Nasal Dermoid Sinus
A full-term infant was born via uncomplicated vaginal delivery to first-time parents. The pregnancy was unremarkable with normal ultrasonography and laboratory test findings, including a sequential integrated screen. The mother took prenatal vitamins during the pregnancy, and there was no family history of neural tube defects.
At birth, the infant was noted to have a pit midline between the eyes on the nasal root (Figure). A small, firm mass was palpated underneath the pit. No discharge was noted from the lesion, and there was no family history of similar lesions. The mass did not vary in size over the course of the hospital stay. At the birth hospital, ultrasonography was performed, and results showed a small focus of hypervascularity medial to the left orbit. The brain was normal in appearance, but the findings were not well characterized.
The infant was discharged home with a referral to pediatric neurosurgery for consultation and further imaging. At 1 month of age, the patient was evaluated by the craniofacial team, who felt that the findings of the physical examination were most consistent with a dermal sinus tract with an underlying dermoid cyst. Computed tomography (CT) was ordered to evaluate the skull, and magnetic resonance imaging (MRI) was ordered to evaluate for an intracranial extension of the dermoid. The results of both studies were inconclusive about bony extension, but no intracranial mass was seen. Surgery was performed at 1 year of age, and no bony extension was found. The results of the pathologic examination were consistent with a dermoid sinus tract. The patient has done well since the excision and has a minor scar at the surgical site.
Congenital midline nasal lesions develop from abnormal closure of the anterior end of the neural tube. During development, a diverticulum extends from the dura through the foramen cecum of the skull to the skin of the nasal bridge. This diverticulum typically regresses completely. However, if the diverticulum pulls in skin structures during regression, a dermoid or epidermoid develops.
An epidermoid contains superficial skin, whereas a dermoid contains deeper skin structures such as sweat glands and hair follicles. Half of children with a dermoid have a pit,1 which most commonly presents at the osteocartilaginous junction of the nose but can occur anywhere from the glabella to the columella.1 A nasal dermoid can present as a cyst, sinus tract, or fistula into the intracranial space. If a fistula is present, it can predispose a child to meningitis.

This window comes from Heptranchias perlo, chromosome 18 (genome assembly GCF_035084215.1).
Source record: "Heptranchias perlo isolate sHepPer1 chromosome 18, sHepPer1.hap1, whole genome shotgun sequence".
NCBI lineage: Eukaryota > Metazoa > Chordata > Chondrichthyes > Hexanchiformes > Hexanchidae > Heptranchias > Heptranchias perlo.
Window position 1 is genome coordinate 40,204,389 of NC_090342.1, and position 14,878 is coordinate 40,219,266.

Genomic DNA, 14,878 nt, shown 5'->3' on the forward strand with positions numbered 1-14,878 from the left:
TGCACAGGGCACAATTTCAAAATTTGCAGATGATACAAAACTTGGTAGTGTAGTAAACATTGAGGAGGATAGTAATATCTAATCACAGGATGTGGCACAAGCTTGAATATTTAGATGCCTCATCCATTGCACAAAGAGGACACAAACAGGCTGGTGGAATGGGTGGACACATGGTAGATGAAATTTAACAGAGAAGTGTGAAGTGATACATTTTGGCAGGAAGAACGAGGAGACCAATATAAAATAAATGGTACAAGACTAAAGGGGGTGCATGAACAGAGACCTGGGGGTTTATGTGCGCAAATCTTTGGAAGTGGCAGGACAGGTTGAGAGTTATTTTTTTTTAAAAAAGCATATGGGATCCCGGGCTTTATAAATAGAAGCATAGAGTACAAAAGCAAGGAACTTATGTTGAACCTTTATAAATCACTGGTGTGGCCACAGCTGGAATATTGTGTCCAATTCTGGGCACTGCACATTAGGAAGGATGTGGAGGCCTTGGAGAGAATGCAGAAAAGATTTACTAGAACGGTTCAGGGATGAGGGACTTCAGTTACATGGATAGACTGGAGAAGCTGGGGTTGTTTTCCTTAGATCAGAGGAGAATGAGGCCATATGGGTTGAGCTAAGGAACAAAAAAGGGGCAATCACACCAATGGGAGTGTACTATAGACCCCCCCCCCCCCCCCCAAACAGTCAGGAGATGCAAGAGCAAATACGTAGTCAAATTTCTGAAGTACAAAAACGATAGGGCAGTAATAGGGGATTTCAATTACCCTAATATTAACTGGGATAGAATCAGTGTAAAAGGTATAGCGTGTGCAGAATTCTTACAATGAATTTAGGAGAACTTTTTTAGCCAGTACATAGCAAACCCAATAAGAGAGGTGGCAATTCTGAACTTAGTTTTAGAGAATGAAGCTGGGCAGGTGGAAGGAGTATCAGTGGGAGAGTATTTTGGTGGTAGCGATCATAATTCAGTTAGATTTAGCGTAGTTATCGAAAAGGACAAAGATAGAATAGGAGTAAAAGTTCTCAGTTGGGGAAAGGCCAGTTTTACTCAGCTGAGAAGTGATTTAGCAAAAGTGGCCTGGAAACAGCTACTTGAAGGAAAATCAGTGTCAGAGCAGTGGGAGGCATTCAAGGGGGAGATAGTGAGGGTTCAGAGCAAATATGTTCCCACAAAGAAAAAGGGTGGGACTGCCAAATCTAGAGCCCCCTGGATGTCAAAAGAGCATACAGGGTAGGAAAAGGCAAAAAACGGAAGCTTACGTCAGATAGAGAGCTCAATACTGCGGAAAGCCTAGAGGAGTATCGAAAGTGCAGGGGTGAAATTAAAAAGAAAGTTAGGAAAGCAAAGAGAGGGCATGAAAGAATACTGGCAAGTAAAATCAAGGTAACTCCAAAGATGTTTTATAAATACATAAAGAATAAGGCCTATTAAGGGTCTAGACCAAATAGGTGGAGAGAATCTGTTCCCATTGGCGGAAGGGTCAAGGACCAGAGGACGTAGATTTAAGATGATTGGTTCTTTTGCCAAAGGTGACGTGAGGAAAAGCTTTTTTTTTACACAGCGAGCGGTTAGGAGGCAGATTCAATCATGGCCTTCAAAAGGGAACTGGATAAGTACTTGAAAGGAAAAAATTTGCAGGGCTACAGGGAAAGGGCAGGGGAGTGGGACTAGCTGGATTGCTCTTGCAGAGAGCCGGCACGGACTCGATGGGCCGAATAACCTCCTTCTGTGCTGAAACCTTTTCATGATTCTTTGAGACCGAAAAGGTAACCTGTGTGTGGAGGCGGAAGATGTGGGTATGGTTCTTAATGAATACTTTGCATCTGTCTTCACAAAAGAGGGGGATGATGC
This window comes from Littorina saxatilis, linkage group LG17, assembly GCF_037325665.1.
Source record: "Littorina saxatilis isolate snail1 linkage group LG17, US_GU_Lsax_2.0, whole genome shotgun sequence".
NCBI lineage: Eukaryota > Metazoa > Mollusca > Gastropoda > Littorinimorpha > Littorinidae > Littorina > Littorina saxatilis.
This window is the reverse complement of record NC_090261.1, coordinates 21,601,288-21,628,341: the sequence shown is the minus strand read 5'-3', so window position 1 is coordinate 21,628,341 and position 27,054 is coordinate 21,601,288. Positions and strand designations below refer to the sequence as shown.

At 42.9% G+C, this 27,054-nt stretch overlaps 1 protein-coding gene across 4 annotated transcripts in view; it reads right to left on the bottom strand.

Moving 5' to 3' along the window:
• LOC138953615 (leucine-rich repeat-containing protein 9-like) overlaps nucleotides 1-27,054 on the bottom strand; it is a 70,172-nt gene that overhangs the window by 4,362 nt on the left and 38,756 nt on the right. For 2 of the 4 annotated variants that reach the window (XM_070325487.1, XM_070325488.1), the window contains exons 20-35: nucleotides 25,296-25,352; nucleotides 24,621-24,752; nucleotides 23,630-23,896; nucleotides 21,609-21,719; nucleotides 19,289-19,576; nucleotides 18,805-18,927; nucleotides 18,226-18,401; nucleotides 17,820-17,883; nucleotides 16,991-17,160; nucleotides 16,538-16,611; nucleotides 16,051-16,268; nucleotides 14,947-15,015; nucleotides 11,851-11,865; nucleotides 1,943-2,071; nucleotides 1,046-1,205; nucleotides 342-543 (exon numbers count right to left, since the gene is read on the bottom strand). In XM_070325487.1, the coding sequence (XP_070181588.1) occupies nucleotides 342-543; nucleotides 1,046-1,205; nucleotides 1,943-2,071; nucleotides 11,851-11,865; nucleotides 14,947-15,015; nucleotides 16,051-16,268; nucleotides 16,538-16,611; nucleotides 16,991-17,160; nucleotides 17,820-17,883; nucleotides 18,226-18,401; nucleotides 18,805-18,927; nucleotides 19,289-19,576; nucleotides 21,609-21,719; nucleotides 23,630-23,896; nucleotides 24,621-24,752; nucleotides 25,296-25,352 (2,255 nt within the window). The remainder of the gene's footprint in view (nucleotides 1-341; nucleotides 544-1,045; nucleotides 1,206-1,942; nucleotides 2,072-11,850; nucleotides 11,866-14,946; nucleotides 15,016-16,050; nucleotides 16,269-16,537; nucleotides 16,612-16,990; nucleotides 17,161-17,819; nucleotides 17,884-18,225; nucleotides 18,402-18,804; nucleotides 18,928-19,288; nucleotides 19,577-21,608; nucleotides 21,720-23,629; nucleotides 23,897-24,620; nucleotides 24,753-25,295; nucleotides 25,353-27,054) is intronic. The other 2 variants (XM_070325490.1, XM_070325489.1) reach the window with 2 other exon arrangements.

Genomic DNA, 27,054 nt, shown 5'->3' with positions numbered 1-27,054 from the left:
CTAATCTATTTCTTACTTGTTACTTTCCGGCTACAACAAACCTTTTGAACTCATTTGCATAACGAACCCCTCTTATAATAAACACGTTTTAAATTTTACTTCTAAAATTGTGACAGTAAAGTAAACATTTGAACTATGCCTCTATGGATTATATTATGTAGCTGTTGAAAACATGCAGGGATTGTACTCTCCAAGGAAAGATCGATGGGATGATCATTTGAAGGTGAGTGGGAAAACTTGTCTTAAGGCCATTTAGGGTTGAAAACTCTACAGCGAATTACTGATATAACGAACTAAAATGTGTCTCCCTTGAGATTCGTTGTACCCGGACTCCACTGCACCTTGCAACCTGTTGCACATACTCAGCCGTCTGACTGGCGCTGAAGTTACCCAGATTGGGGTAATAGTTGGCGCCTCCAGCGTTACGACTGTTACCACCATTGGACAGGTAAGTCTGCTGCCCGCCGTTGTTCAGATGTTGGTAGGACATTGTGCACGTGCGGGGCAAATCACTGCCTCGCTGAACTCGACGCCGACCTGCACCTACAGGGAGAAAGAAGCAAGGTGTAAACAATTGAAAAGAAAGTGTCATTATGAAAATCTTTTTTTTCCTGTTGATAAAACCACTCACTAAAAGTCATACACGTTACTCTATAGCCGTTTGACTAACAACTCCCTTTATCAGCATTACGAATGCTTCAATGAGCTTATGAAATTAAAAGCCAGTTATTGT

Other congenital midline nasal lesions are gliomas and encephaloceles. A congenital nasal glioma is non-neoplastic heterotopic glial tissue, which is different than the various types of neoplastic gliomas. Fifteen percent of congenital nasal gliomas are connected by a fibrous stalk to the brain.1 They are covered by skin, are usually firm in appearance, and may have a red or bluish color. They do not fluctuate in size.
An encephalocele is a sac-like protrusion of the brain and the membranes that cover it through an opening in the skull. It is a type of neural tube defect. An encephalocele can vary in size based on intracranial pressure, and it may tend to enlarge with crying. An encephalocele is covered with skin but is soft and will transilluminate.
Gliomas occur randomly, while neural tube defects can be familial. To decrease the risk of neural tube defects, it is recommended that all women of childbearing age take a daily folic acid supplement (400-800 µg). A higher dose (4 mg) is recommended if there is a history of a prior child with a neural tube defect.2 Gliomas can be mistaken for hemangiomas.3 Both gliomas and encephaloceles have been observed in utero on fetal ultrasonography.4,5
Differentiation of these lesions can usually be made by physical examination based on the differences described above. Imaging must be performed to determine whether intracranial extension exists. CT is better at looking for bony defects, but MRI can better determine the presence of intracranial tissue. Patients should be referred to neurosurgery for surgical correction.
Michelle Leff, MD, FAAP, is a newborn hospitalist and an associate professor of pediatrics at the University of California in San Diego.
1. Hedlund G. Congenital frontonasal masses: developmental anatomy, malformations, and MR imaging. Pediatr Radiol. 2006;36(7):647-662.
2. U.S. Preventive Services Task Force. Folic acid to prevent neural tube defects: preventive medication. https://www.uspreventiveservicestaskforce.org/Page/Document/RecommendationStatementFinal/folic-acid-to-prevent-neural-tube-defects-preventive-medication. Published May 2009. Accessed November 7, 2016.
3. Dasgupta NR, Bentz ML. Nasal gliomas: identification and differentiation from hemangiomas. J Craniofac Surg. 2003;14(5):736-738.
4. Grzegorczyk V, Brasseur-Daudruy M, Labadie G, Cellier C, Verspyck E. Prenatal diagnosis of a nasal glioma. Pediatr Radiol. 2010;40(10):1706-1709.
5. Sing-Ling L, Tsai P, Cheng Y, Chang C, Ko H, Chang F. Prenatal diagnosis of fetal encephalocele using three-dimensional ultrasound. J Med Ultrasound. 2012;20(3):150-154.